The wood products industry is likely to see a cooling of market volatility in 2023 as demand slows due to inflation and interest rate increases, experts say.
Tim Borg, general manager at the Spokane offices of Texas-based supplier and manufacturer of structural building products company Builders FirstSource, says demand and pricing of wood products earlier in 2022 was fairly high, primarily due to slower manufacturing output.
“They just couldn’t manufacture enough product quickly enough,” Borg says. “Trucking would have been a bigger issue if there’d been more product to ship.”
Dustin Jalbert, senior economist for wood products at forest products commodities data and market analysis provider Fastmarkets RISI, says demand has begun to cool.
“A lot of that has to do with the Federal Reserve raising interest rates to combat inflation,” Jalbert says. “From a construction perspective, that’s cooled the housing market down.”
The price of lumber has decreased significantly since spring. According to industry publication website Trading Economics, lumber futures were at $391 per thousand board feet as of Dec. 5, down from a peak in March of about $1,450. Until recently, futures hadn’t been priced below $395 since June 2020.
“It’s a huge correction,” Jalbert says of the decrease. “Anytime we have these big corrections in the market, it tends to be painful for producers. Their costs don’t adjust as quickly.”
Jalbert says some Canadian producers already have shut down operations at some mills.
“It’s this weird dynamic where we had two to three years of record profitability, and now mills are seeing a situation where they’re making a little bit of cash, or they’re at break-even,” Jalbert says. “Especially in high-cost producing regions like the Pacific Northwest, mills are starting to have to manage and cut back on production to some degree.”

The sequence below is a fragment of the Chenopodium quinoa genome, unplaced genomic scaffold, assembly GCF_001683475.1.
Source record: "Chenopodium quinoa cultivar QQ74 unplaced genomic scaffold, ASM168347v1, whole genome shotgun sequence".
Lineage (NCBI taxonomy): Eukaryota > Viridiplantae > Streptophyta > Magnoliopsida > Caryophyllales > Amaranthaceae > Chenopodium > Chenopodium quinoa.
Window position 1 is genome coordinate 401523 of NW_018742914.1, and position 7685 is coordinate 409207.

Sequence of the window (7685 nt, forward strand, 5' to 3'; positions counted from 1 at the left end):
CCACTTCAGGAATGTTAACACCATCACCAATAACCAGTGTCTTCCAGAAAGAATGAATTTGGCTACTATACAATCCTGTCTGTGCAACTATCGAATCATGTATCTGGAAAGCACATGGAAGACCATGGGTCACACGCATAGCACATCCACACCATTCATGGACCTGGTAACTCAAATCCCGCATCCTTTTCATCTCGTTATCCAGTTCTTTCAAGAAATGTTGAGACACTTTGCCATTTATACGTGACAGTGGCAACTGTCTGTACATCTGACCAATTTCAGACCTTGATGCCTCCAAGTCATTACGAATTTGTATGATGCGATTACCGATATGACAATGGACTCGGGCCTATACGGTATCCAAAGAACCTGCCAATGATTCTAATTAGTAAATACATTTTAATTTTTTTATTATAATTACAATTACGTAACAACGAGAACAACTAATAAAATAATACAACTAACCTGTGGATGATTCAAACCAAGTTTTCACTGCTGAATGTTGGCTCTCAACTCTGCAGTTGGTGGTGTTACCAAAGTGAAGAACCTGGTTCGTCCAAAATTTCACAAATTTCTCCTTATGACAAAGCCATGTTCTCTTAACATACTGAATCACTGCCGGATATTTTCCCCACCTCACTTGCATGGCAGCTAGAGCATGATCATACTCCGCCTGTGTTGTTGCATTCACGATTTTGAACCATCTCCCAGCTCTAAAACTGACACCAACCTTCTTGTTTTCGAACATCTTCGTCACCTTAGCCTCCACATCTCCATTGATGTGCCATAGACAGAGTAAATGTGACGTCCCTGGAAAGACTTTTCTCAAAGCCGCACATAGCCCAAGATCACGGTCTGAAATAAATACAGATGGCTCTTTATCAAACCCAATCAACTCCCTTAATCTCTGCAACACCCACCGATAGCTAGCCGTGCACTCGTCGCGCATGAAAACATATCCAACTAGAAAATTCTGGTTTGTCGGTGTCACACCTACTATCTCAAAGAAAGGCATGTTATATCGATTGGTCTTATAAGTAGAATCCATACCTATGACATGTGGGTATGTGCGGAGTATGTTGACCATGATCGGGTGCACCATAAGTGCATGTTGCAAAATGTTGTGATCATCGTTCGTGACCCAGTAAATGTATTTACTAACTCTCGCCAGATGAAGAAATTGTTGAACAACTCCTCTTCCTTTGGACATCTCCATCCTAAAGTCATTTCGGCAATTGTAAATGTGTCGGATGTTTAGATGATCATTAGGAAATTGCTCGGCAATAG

Jalbert predicts 2023 will see some demand return to the market as housing prices correct and the Federal Reserve either pauses or lowers interest rates. However, Jalbert expects lumber demand will decline by about 4%.
Borg says that he’s noticed consumers have become less confident as the market has changed over the course of 2022.
“They’re hesitant about moving forward,” Borg says. “It’s slowing the process down. But then, that’s what the Fed chair wanted when he started raising interest rates and said that we had to slow the economy down a bit.”
Spokane-based pulp and paper products maker Clearwater Paper Corp. says in its third-quarter report that net income was $21 million, up from net income of $2 million in the year-earlier quarter.
PotlatchDeltic Corp., the Spokane-based forest-products company, posted third-quarter net income of $46 million, down from the income of $65.7 million in the year-earlier quarter. In September, PotlatchDeltic completed its merger with Atlanta-based CatchMark Timber Trust Inc. in an all-stock transaction. Now, PotlatchDeltic owns nearly 2.2 million acres of timberlands, including 626,000 acres in Idaho.
Subscribe today to our free E-Newsletters!SUBSCRIBE